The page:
Issue 19, Summer 1958
Almost every morning lately the beginning of light, rainy day or fair, would fall upon the eyelids flatly, tiredly, and the arms and legs like blocks of stone and the ache deep in the bones for the secret of comfort buried inside the unsolicitous mattress, and she would know: I have had the dreams again. And really, there was no morning lately when she could say for a fact that the greater part of the hours of rest had not been squandered on those terrifying feats of acrobatics or on some round of energetic, shockingly inappropriate chores. There were entire nights chained to the mattress that crushed the spine like sheetmetal, each muscle tied into its separate hard knot, the soul (poor thing) flying far and away, consigned to its own devilish adventures. Where would it end? How long could it go on? I am losing, she thought, I have lost so much already: how much more will I be able to spare?
There were nights lost in climbing, slipping back, clambering out of bottomless pits; fools’ errands down the mazes of winding country roads, a burning letter she plucked from an RFD box that shriveled and charred her fingers, the flames fanning out to demolish a topless old Willys sedan with three dead babies stacked neatly on the wide front seat. But the worst was this: that even though safety catches had been installed on all the windows of her fourth-floor apartment and the door reinforced with a solid steel plate, she could never, night after night, rid herself of the notion that someone was about to break in.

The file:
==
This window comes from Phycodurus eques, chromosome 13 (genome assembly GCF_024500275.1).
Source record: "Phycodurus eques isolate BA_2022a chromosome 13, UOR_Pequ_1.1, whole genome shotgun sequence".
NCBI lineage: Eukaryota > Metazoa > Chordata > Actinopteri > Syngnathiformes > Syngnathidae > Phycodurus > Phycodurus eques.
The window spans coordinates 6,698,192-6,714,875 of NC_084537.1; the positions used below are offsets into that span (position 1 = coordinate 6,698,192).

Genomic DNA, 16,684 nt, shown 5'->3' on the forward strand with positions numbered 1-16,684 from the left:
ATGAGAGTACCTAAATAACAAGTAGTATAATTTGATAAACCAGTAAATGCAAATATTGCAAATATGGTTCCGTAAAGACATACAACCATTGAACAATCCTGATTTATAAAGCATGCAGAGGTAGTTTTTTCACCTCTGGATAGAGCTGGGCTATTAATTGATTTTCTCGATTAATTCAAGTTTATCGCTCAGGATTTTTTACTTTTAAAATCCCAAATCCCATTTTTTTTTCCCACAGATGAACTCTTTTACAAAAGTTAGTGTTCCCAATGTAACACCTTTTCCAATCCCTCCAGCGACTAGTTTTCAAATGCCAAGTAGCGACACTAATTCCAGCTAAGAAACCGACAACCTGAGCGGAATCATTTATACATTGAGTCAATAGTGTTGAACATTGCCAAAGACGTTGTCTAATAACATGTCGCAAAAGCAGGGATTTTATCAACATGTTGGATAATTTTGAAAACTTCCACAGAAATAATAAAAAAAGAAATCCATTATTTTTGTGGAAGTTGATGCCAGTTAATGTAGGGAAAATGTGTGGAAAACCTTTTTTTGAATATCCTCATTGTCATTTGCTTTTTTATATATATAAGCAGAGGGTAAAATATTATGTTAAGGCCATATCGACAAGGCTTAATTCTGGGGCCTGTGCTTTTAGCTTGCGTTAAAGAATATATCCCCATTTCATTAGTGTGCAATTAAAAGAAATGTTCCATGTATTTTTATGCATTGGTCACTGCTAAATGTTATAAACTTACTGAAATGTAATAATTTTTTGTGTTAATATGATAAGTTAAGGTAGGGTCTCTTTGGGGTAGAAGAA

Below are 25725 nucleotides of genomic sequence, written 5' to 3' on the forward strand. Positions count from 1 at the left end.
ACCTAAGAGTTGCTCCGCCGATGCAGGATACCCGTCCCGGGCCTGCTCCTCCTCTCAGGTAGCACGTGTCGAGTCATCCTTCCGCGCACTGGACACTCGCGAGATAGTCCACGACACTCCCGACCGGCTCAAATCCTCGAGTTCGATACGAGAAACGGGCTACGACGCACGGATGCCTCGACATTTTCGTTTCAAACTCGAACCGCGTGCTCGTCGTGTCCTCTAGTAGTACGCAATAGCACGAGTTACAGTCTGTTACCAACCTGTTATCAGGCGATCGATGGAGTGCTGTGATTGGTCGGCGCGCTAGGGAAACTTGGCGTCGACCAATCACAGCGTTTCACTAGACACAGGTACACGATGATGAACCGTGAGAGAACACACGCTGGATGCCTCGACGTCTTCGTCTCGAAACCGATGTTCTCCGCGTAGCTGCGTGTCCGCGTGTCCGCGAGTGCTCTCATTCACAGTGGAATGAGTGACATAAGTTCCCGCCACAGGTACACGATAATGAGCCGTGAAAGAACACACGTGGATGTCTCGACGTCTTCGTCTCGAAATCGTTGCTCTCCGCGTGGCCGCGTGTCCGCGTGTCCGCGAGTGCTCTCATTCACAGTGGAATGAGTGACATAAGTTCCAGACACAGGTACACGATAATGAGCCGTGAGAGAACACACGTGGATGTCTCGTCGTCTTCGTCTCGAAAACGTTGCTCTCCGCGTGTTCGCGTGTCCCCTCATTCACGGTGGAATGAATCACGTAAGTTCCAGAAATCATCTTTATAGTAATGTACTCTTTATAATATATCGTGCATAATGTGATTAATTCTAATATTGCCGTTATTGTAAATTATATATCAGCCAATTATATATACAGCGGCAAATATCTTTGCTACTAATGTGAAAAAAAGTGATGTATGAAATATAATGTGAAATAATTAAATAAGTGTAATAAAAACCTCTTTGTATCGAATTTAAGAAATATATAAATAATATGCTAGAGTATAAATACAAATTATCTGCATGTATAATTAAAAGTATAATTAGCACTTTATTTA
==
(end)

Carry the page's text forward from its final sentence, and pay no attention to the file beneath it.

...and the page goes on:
Like as not, the summons would come when the night was half gone, with a sinister creak of a window being pried, or a sustained, intimate rapping on the steel-barred door. What good then to call, Who is there. Who are you? As if he or they waiting out there would give hack a name! Only, if she were able to slap and shake herself fully awake, she would get up stealthily and in her bare feet go about and turn on all the lights; sometimes first exploring the three rooms with a flashlight; looking into the closets, pushing aside the heavy bags reeking of mothballs where she still kept the old clothes that were not quite good enough for the city—until she was persuaded that no intruder had forced his entrance while she slept and hidden himself with the shabby cast-offs she could not bear to throw out.